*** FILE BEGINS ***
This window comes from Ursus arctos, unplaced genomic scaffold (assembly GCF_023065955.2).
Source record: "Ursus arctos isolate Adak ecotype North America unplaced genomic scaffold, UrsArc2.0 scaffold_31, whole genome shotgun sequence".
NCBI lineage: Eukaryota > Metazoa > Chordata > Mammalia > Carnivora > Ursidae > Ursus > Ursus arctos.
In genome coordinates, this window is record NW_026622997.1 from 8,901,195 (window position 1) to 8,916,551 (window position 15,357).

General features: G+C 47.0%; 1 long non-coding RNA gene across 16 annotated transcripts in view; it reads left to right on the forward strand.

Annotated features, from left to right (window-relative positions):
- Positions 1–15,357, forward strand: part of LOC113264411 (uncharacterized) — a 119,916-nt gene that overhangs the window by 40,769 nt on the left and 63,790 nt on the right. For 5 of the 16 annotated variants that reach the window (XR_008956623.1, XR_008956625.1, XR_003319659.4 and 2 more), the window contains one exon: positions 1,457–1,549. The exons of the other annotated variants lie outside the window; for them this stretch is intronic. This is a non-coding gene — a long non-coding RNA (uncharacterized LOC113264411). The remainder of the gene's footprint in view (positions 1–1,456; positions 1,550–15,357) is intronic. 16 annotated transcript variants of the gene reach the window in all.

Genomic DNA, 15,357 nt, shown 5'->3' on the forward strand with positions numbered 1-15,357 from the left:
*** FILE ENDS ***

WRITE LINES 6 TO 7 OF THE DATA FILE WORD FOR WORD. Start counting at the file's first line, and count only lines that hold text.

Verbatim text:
Annotated features, from left to right (window-relative positions):
- Positions 1–15,357, forward strand: part of LOC113264411 (uncharacterized) — a 119,916-nt gene that overhangs the window by 40,769 nt on the left and 63,790 nt on the right. For 5 of the 16 annotated variants that reach the window (XR_008956623.1, XR_008956625.1, XR_003319659.4 and 2 more), the window contains one exon: positions 1,457–1,549. The exons of the other annotated variants lie outside the window; for them this stretch is intronic. This is a non-coding gene — a long non-coding RNA (uncharacterized LOC113264411). The remainder of the gene's footprint in view (positions 1–1,456; positions 1,550–15,357) is intronic. 16 annotated transcript variants of the gene reach the window in all.